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A Letter from the General Minister to Pittsburgh Presbytery

Public Presence
May 30, 2019

Because there are more Presbyterians per capita in Western Pennsylvania than anywhere else in the country, it is often said that Presbyterians are especially dense in Pittsburgh. (Rim shot, please!) Because of that, Presbyterian events are more likely to make the news here than elsewhere. I talk frequently to local reporters, because they consider Presbyterian happenings newsworthy due to the many Presbyterians in our region.

Denominational struggles with “hot-button” issues that have contributed to congregational departures have gotten lots of local media attention. Our public presence is often linked to culture wars and how they divide our society into “red” and “blue” zones. Congregations that are more “red” are portrayed as dissidents that often depart the denomination, while loyalists are cast as more “blue” in their commitments. The biggest public story of Presbyterians in recent years has to do with the divisions among us.

Such stories may sell well, but they do not fully describe the essence of our fellowship. We are still a broad-spectrum community, with congregations that represent the entire range of convictions on matters of cultural debate: wealth distribution, environmental integrity, welcome to foreigners, pro-life vis-à-vis pro-choice, gender and sexuality, patriarchy and misogyny, racism and white privilege, and more. We are far from being a “blue” monolith. Our public perception is far from the reality of who we are. Nevertheless, our public reputation matters.

In the New Testament church, a positive public reputation was stipulated as a qualification for church leadership. (1 Timothy 3:7) Paul repeatedly invoked his status as a Roman citizen when he was under pressure. (Acts 16:35-39; Acts 22:22-29) Public engagement mattered so much to John Calvin that he kept his office not in the church or the academy, but in City Hall.

Soon after arriving in Pittsburgh, Tammy and I chose a dentist near the presbytery office. He asked what brought us to Pittsburgh. When I told him my role in the office down the street, he told me of all the hopes everyone had when the presbytery moved its offices into the neighborhood. Presbytery celebrated its move to 901 Allegheny with a big block party back then, and the neighborhood was thrilled at the prospect of all we would contribute to its wellbeing. Neighbors assumed that the regional office of the Presbyterian Church (U.S.A.) – a denomination renowned for its passion for social welfare – would surely infuse into the North Side some much-needed mission outreach and community building. Alas, the dentist told me, that inaugural block party was the last they saw of any of us. Were it not for the sign identifying us, they would not know we were still around.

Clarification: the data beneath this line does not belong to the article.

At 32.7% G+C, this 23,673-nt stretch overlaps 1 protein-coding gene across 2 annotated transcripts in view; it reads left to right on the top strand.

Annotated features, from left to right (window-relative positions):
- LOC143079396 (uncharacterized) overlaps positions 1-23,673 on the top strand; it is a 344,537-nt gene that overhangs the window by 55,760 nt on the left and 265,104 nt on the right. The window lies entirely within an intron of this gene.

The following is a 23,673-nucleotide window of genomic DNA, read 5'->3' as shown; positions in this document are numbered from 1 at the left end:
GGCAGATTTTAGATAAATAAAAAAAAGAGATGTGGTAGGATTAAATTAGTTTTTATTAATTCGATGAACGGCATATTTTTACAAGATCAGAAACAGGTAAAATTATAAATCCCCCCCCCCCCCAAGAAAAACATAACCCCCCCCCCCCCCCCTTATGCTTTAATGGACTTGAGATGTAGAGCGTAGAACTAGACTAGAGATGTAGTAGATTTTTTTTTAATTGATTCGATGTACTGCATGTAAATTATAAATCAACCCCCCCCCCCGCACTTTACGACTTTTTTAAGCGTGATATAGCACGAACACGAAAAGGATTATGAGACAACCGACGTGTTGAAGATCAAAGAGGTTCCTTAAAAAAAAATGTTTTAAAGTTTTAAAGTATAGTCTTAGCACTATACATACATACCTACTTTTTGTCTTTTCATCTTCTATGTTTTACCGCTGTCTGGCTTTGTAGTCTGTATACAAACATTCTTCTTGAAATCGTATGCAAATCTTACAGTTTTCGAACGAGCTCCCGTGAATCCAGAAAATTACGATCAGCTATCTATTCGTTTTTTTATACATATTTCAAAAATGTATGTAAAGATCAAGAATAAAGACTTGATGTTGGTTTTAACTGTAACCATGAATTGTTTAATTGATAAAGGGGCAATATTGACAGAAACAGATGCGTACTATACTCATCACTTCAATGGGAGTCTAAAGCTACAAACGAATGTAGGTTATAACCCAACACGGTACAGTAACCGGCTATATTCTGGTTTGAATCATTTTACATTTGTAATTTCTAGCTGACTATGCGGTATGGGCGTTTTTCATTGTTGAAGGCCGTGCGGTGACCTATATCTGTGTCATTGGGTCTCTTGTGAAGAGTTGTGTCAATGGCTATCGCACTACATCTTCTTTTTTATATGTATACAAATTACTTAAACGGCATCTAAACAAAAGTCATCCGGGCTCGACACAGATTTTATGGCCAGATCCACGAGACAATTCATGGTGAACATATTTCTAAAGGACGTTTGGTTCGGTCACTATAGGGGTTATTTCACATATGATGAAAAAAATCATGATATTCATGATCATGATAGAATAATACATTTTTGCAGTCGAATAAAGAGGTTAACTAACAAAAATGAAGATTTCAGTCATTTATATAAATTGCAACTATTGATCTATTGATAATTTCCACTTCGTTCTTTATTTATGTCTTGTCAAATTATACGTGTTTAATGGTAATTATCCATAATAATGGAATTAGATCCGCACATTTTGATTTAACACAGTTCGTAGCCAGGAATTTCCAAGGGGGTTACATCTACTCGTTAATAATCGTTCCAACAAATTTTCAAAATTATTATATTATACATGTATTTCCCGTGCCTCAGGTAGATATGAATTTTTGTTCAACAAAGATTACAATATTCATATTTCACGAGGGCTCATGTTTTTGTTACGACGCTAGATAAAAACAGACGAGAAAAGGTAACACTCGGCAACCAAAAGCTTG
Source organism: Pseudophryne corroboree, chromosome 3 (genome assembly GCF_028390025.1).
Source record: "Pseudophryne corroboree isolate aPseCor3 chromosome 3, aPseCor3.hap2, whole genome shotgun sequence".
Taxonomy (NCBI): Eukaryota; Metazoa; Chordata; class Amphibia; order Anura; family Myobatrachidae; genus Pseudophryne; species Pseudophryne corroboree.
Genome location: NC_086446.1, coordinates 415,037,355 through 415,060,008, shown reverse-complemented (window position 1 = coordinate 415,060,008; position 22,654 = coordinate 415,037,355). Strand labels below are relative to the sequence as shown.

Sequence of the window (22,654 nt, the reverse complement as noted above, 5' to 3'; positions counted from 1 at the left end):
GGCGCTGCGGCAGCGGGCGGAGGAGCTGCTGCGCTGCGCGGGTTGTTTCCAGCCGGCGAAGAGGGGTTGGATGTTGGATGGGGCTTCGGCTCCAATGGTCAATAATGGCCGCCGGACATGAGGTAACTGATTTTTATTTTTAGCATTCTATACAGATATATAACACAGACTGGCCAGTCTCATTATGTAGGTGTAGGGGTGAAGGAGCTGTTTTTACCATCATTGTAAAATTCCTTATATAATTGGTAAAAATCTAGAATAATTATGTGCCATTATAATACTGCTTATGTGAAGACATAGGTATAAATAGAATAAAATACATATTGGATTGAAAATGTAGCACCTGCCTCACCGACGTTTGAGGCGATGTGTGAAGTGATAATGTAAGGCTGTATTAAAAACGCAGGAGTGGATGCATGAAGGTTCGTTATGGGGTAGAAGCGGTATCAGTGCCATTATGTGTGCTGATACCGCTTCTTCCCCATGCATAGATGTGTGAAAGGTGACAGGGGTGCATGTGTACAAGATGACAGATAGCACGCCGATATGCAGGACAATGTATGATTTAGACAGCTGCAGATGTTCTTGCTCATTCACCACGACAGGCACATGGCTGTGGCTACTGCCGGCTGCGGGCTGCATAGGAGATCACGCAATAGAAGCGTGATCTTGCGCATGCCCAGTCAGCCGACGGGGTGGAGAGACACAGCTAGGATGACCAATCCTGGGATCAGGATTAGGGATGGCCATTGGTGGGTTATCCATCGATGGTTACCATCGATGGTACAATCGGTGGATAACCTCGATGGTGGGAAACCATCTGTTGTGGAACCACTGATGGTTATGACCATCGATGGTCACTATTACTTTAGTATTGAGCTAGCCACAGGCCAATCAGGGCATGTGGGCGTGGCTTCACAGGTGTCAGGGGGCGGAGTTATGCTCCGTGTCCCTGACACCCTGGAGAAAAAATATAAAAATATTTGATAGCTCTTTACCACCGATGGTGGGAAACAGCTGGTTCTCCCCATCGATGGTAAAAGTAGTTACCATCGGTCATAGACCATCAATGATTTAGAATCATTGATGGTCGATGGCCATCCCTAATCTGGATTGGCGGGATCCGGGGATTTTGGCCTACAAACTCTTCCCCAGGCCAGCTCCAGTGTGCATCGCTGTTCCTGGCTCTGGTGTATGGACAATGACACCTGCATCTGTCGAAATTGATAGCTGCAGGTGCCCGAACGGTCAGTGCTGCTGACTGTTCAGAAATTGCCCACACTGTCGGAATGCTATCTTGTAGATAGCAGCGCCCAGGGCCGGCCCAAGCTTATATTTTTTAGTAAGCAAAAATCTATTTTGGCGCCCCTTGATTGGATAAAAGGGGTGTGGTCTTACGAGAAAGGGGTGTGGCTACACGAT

I share that story not to damn us, but to illustrate what happens far too easily – we become blind to our lack of public engagement even while busily talking about how important we think it is. Thank God for our congregations that are deeply involved in the life and welfare of their neighborhoods.

We are true to our DNA as Jesus’ followers when the needs of those nearby move us to action on their behalf. Just as Jesus healed the distressed he encountered on his pathway, we are called to make a real difference for those who struggle on our streets. Our public presence should be first displayed in our concern for and engagement with the needy nearest to us.

Moreover, we are true to our DNA as Jesus’ followers when we bring together those who differ, rather than splintering into factions of like-minded affinity groups. We ought to be known publicly as those who unite rather than as those who divide.

Thankfully, the spirit I find in most of our congregations is devoted to uniting rather than dividing, to truly engaging our communities rather than simply talking about doing so. I celebrate the good things God is doing among us, while acknowledging that this good news is still an untold story in the public arena. May God help us to make such a difference in the world around us that nobody can miss it.

Yours in shared public presence,

The Rev. Dr. Sheldon W. Sorge, General Minister

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